JavaScript Editor JavaScript Editor     JavaScript Debugger

Previous Section Next Section

Chapter 25: Creating Windows Services, Web Services, and Deploying Applications

Main Page

    Creating Windows Services
    Creating Web Services
    Deploying Applications
    Immediate Solutions: Using the ServiceBase Class
    Using the EventLog Class
    Using the ServiceProcessInstaller Class
    Using the ServiceInstaller Class
    Creating a Windows Service
    Creating a Windows Service Installer
    Using the WebService Class
    Creating a Web Service
    Using a Web Service
    Deploying Applications
    And That's It!

In Depth

In this chapter, we'll take a look at creating Windows services, creating Web services, and deploying Visual Basic applications. These are all powerful techniques, and they'll add a lot to your Visual Basic arsenal.

Windows services are programs that don't usually support a user interface (although you can display a notify icon in the Windows taskbar and handle events for that notify icon—see "Creating Notify Icons and Using Icon Designers" and "Handling Notify Icon Events" in Chapter 8). They run in the background, providing services, and are often tied to device drivers, such as those that handle printers, audio devices, CD creation, and so on.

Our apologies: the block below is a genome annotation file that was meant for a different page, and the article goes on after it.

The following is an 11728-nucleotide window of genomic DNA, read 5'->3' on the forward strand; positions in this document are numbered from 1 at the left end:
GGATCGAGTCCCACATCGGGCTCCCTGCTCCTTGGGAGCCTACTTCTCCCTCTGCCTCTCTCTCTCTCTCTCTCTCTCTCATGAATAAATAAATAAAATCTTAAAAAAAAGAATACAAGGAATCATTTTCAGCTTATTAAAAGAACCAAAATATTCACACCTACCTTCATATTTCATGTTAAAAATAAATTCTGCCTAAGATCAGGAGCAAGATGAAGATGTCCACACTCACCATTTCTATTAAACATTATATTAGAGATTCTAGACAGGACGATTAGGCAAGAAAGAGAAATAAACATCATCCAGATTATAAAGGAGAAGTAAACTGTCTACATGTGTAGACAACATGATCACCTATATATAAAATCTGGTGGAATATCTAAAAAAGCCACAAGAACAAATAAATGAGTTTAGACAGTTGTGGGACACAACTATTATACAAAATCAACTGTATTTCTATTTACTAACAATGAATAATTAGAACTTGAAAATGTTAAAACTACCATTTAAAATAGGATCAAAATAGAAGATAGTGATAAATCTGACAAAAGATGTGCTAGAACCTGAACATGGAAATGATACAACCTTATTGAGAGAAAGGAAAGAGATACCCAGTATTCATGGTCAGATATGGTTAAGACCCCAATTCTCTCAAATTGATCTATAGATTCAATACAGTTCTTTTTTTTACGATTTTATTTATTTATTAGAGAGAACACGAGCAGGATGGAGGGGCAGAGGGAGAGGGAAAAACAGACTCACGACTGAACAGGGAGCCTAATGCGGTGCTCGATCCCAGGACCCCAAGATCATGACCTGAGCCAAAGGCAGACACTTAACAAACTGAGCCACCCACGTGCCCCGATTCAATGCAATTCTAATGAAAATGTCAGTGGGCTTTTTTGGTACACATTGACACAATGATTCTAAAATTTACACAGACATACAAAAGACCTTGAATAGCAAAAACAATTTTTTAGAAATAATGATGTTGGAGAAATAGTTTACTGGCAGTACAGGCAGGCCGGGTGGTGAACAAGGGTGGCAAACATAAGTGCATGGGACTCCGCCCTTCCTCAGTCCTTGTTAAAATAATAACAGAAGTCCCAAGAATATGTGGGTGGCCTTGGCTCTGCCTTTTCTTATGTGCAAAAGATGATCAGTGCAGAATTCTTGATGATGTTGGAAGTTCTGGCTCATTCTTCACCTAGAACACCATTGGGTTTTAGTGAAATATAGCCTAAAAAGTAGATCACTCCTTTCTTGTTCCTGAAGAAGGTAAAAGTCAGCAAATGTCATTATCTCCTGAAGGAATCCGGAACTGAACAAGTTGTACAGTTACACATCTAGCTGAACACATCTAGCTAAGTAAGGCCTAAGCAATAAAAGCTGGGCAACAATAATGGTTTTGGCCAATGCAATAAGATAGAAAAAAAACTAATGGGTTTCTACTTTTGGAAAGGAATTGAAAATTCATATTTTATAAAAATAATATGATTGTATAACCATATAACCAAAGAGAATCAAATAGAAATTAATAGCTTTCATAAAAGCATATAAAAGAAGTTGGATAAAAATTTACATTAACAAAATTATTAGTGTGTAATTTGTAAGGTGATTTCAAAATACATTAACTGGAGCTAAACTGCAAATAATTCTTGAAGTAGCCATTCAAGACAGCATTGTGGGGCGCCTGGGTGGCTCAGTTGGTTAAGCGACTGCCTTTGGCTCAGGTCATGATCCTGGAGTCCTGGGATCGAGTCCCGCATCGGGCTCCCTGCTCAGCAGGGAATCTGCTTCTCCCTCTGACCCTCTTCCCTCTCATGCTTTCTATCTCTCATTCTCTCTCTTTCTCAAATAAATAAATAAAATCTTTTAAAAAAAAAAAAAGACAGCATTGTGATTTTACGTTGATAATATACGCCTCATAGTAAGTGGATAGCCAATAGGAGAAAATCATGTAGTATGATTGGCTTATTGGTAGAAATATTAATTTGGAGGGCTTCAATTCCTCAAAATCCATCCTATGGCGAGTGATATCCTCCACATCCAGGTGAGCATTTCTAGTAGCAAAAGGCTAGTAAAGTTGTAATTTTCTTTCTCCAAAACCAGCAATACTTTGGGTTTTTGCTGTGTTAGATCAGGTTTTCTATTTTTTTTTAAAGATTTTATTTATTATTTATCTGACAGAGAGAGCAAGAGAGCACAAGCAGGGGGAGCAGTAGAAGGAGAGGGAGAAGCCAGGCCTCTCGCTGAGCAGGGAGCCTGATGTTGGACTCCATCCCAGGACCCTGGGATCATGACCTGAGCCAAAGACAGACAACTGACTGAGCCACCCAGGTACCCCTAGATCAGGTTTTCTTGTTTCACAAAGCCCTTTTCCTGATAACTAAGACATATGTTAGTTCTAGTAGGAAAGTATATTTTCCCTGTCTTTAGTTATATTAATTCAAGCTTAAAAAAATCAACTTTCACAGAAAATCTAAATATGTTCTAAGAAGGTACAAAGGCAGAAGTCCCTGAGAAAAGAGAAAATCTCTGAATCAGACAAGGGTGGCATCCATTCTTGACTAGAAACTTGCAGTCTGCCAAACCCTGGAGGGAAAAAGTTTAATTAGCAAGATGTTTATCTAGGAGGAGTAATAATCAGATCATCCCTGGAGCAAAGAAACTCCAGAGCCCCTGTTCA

Web services are Web components that can be called by other applications to perform a particular function and return data, from working with complex calculations to returning data from data sources. What makes these components useful is that they do their work on servers on the Web, which lets you create business objects to implement the custom logic—such as checking credit cards before accepting payment—on the Web. Web services can be used to provide a "middle-tier" business object to work with data from a Web server in three-tier database applications.

When you're done creating an application, the next step is to deploy it in the field. Visual Basic .NET applications (both Windows and Web applications) are designed to be installed with the Windows installer program, which use Microsoft Installer (.msi) files. We'll see how to create .msi files for applications in this chapter; to actually install an application, all you have to do is to copy the .msi file and double-click it, and the Microsoft Installer does the rest.

That's our agenda for this chapter. I'll start with Windows services.

Previous Section Next Section

JavaScript Editor Free JavaScript Editor     JavaScript Editor